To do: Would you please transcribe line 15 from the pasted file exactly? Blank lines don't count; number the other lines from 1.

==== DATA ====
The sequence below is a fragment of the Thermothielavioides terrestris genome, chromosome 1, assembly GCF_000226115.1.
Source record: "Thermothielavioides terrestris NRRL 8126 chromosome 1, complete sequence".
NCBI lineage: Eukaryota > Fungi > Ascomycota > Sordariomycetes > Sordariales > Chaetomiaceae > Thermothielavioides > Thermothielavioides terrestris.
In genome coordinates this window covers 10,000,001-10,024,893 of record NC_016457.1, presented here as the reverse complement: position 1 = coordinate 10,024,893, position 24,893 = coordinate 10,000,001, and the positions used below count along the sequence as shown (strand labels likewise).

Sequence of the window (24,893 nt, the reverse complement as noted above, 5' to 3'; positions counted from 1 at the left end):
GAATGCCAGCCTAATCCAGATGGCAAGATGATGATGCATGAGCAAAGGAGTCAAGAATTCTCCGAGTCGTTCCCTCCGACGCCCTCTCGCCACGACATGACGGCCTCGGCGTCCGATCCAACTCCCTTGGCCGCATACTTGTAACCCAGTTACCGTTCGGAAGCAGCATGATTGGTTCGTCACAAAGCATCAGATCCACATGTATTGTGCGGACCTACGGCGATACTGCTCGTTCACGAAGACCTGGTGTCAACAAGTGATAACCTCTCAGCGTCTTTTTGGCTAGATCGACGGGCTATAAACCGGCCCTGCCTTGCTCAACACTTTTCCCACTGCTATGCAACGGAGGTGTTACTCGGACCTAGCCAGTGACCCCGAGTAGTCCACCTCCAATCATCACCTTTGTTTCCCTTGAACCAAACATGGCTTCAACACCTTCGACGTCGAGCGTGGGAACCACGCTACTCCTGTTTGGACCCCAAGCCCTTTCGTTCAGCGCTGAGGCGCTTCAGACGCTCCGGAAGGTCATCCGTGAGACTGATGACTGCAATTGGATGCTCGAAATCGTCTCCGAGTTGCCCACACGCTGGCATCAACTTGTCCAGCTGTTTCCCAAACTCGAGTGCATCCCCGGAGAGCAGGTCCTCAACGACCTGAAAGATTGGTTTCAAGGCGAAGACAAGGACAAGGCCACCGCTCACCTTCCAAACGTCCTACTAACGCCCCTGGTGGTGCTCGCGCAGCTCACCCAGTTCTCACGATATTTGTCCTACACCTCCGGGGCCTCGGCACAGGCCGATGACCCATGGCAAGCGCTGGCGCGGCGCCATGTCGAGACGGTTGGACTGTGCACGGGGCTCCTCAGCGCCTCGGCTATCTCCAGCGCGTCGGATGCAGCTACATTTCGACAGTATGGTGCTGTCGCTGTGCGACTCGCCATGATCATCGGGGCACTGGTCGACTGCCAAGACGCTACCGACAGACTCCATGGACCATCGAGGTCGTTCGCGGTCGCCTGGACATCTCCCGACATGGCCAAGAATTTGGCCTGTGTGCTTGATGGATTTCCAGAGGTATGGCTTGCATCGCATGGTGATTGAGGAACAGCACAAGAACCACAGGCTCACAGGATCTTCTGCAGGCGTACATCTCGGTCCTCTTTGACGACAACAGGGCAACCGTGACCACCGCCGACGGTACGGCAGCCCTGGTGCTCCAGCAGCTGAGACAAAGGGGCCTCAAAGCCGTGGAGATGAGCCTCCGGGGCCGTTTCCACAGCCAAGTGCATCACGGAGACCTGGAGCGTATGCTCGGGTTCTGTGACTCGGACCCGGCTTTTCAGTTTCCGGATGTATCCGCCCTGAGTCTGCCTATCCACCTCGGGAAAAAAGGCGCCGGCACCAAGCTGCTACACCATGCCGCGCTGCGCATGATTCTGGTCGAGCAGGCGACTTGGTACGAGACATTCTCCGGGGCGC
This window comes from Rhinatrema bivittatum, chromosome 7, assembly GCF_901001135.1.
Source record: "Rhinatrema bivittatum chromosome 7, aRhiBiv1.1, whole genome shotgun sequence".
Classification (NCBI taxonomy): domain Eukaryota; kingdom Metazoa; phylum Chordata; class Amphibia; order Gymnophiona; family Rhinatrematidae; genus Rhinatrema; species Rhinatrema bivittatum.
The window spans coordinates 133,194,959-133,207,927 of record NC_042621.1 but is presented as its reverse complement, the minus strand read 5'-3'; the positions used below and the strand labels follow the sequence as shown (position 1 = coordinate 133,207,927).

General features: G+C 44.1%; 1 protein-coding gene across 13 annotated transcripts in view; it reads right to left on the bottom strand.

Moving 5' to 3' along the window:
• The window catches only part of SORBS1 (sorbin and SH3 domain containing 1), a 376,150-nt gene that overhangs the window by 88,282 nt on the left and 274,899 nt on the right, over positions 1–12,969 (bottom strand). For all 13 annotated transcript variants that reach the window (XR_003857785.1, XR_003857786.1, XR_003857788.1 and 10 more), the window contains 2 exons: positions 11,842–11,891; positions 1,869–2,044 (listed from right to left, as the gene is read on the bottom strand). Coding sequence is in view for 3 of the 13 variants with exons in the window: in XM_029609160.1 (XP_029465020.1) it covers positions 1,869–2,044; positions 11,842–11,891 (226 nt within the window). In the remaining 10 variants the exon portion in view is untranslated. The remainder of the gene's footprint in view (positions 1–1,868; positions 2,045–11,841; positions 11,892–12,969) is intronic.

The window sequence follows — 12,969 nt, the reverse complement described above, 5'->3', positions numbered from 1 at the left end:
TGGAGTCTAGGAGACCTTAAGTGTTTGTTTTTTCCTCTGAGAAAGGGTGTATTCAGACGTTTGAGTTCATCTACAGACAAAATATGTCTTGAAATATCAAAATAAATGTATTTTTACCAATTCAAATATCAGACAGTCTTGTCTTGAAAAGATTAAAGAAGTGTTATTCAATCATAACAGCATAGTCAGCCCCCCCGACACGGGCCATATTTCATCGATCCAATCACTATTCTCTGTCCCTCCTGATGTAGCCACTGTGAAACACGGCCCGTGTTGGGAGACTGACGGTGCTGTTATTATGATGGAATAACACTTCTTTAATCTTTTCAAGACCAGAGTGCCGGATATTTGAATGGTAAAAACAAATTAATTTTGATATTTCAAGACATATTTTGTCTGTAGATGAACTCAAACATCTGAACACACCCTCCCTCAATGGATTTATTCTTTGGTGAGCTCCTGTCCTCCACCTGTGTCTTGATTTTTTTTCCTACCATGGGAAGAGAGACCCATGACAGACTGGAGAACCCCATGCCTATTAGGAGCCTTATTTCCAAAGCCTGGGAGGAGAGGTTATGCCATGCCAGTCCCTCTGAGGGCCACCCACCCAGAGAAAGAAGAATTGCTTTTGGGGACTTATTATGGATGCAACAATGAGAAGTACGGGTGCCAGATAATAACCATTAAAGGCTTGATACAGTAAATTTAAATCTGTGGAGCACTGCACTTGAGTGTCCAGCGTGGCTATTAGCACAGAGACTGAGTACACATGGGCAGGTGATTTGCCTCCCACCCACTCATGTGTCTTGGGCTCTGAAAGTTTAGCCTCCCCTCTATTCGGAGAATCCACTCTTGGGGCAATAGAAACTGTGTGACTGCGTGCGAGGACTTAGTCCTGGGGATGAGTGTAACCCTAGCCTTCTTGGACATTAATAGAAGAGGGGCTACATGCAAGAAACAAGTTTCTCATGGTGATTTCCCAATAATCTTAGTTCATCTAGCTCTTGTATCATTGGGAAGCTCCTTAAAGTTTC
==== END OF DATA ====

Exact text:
TGGAGTCTAGGAGACCTTAAGTGTTTGTTTTTTCCTCTGAGAAAGGGTGTATTCAGACGTTTGAGTTCATCTACAGACAAAATATGTCTTGAAATATCAAAATAAATGTATTTTTACCAATTCAAATATCAGACAGTCTTGTCTTGAAAAGATTAAAGAAGTGTTATTCAATCATAACAGCATAGTCAGCCCCCCCGACACGGGCCATATTTCATCGATCCAATCACTATTCTCTGTCCCTCCTGATGTAGCCACTGTGAAACACGGCCCGTGTTGGGAGACTGACGGTGCTGTTATTATGATGGAATAACACTTCTTTAATCTTTTCAAGACCAGAGTGCCGGATATTTGAATGGTAAAAACAAATTAATTTTGATATTTCAAGACATATTTTGTCTGTAGATGAACTCAAACATCTGAACACACCCTCCCTCAATGGATTTATTCTTTGGTGAGCTCCTGTCCTCCACCTGTGTCTTGATTTTTTTTCCTACCATGGGAAGAGAGACCCATGACAGACTGGAGAACCCCATGCCTATTAGGAGCCTTATTTCCAAAGCCTGGGAGGAGAGGTTATGCCATGCCAGTCCCTCTGAGGGCCACCCACCCAGAGAAAGAAGAATTGCTTTTGGGGACTTATTATGGATGCAACAATGAGAAGTACGGGTGCCAGATAATAACCATTAAAGGCTTGATACAGTAAATTTAAATCTGTGGAGCACTGCACTTGAGTGTCCAGCGTGGCTATTAGCACAGAGACTGAGTACACATGGGCAGGTGATTTGCCTCCCACCCACTCATGTGTCTTGGGCTCTGAAAGTTTAGCCTCCCCTCTATTCGGAGAATCCACTCTTGGGGCAATAGAAACTGTGTGACTGCGTGCGAGGACTTAGTCCTGGGGATGAGTGTAACCCTAGCCTTCTTGGACATTAATAGAAGAGGGGCTACATGCAAGAAACAAGTTTCTCATGGTGATTTCCCAATAATCTTAGTTCATCTAGCTCTTGTATCATTGGGAAGCTCCTTAAAGTTTC